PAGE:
Bringing passion and change to counseling and forensic psychology
Kini Chang, MA, counseling and forensic psychology (CPSY) program director, joined HNU in 2018 as a CPSY faculty member and field placement administrator. She was promoted to her current position as program director in May, 2021. Kini is a licensed marriage & family therapist and has over 15 years of counseling experience working with diverse populations. She is an active artist and dancer and finds creative expression to be a platform for deep healing. Kini also has a private practice where she runs international wellness retreats and specializes in intergenerational trauma healing. She received her bachelor’s degree from the University of California, Riverside in sociology and law, and her master’s degree in counseling psychology from the University of San Francisco.
What drew you to working in the field of counseling and forensic psychology?
For me, counseling and therapy is more of a calling than anything else. It’s always been a part of me, whether that’s because people gravitate towards me as a person they can trust or because of the experiences I had growing up in an urban environment. My expertise is in trauma, particularly intergenerational trauma; it’s something that needs to be addressed because it’s everywhere, yet no one is talking about it. My main goal is to do healing work in the world and create change in the forensic and criminal justice system.
What made you choose to be a part of HNU’s faculty?
I chose HNU because of its diversity and mission. I wanted to have the opportunity to be a part of a multicultural community and create accessible therapy for all individuals.
Counseling and forensic psychology is one of HNU’s most popular programs—as a new program director, what is it like leading the program?
I’ve been a part of the CPSY program, in multiple roles, for three and a half years. Through the years, I’ve seen the changes, growth, and struggles. I learned directly from students and faculty about what they want to see more of in the program. Their feedback has helped me step into my role with compassion and understanding. One of the primary roles as a leader is to have people around you who not only support you, but also champion the mission of the program. We have a really fantastic team and I’m so grateful for them.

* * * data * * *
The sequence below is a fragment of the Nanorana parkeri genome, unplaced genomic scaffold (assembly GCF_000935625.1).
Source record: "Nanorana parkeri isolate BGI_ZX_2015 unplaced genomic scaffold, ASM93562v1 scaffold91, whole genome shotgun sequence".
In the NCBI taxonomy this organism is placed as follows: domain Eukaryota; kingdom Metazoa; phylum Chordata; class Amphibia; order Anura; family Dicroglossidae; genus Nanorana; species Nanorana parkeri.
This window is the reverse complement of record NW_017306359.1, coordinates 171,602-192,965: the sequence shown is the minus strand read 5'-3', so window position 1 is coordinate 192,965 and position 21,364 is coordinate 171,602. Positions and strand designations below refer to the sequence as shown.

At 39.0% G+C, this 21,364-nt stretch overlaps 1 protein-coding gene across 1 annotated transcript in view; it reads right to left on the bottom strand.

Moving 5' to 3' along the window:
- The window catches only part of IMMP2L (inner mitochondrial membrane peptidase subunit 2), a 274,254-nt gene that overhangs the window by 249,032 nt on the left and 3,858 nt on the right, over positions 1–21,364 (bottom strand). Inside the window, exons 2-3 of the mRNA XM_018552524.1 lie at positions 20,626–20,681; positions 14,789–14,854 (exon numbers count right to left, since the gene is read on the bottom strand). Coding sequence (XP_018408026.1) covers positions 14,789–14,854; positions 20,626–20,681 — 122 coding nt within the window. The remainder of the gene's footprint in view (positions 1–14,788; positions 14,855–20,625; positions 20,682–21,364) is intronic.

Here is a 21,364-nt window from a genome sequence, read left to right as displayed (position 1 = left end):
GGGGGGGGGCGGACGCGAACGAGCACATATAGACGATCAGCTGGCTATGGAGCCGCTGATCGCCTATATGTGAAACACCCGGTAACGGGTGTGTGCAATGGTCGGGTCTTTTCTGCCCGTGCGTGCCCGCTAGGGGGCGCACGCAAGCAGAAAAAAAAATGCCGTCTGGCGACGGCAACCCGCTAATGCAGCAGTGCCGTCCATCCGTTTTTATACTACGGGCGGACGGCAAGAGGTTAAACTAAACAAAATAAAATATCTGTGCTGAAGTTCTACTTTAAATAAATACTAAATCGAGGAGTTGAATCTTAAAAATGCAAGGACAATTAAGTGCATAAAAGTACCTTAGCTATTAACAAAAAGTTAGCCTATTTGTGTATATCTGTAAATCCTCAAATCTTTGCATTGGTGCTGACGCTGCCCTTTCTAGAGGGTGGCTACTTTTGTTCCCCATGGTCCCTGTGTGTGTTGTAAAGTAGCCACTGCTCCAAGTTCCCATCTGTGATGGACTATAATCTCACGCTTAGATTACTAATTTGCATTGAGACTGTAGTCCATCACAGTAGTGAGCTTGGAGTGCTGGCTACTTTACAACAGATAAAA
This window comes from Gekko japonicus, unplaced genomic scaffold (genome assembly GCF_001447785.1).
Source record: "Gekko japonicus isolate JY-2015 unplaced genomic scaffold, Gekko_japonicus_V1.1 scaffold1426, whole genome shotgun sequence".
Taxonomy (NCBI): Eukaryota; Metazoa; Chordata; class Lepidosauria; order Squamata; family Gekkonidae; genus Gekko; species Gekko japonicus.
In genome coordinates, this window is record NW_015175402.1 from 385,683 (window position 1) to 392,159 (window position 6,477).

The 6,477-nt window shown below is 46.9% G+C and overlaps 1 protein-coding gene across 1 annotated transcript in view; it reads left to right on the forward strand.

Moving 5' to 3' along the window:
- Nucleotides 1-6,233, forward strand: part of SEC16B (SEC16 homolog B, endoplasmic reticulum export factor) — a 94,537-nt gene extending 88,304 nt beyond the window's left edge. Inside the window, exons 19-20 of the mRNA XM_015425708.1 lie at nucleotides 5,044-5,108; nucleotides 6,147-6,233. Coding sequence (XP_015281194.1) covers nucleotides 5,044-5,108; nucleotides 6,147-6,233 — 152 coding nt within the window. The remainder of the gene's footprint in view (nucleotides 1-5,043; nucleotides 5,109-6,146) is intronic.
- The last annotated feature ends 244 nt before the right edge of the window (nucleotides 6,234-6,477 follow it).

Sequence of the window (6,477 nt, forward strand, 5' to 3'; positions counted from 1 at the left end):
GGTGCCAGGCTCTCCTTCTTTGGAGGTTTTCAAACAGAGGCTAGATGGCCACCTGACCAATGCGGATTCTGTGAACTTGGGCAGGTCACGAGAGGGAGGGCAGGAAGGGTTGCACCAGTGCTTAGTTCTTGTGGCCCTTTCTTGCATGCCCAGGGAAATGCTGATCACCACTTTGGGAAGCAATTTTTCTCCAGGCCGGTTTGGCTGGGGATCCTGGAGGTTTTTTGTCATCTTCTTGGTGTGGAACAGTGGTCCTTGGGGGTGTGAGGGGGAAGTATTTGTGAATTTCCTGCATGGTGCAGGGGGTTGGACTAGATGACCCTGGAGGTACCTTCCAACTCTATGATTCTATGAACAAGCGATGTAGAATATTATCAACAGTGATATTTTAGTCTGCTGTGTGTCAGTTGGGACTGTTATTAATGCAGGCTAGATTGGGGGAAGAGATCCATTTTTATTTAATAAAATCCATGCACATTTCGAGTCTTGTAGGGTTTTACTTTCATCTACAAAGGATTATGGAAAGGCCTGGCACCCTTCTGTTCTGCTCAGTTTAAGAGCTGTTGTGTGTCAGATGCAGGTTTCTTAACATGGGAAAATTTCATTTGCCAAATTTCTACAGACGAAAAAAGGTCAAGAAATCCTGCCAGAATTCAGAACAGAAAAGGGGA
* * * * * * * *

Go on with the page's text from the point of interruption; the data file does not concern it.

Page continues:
What do you enjoy most about your work at HNU?
I have a deep affinity to Oakland and this community. There’s something about being somewhere that you love that brings an energy and passion to your work. Every single person that I’ve come in contact with, whether that’s faculty or staff, really wants to be at HNU. You can feel the love they have for the University. There’s this mutual support of one another on campus, and it speaks a lot to HNU’s value of community.
What are your hopes for the program’s future?
I hope to continue to strengthen and cultivate our forensic psychology program by building long lasting community partnerships. I hope to integrate more technology-forward learning opportunities; for example, we’ve been looking at augmented reality as a way to address phobias. The field of therapy is changing, and we need to make sure our students are prepared for these changes. We want to grow the program in a sustainable way where we’re able to offer our students a high quality of education, care, and one-on-one mentorship, while also reaching more students and more communities.
What would you like community members to know about your program?
Within our program, we are able to offer students a space that addresses the question: what really matters? Because of the pandemic, many people have realized how important mental health is, and these students are able to be a part of the change to make things better in the world.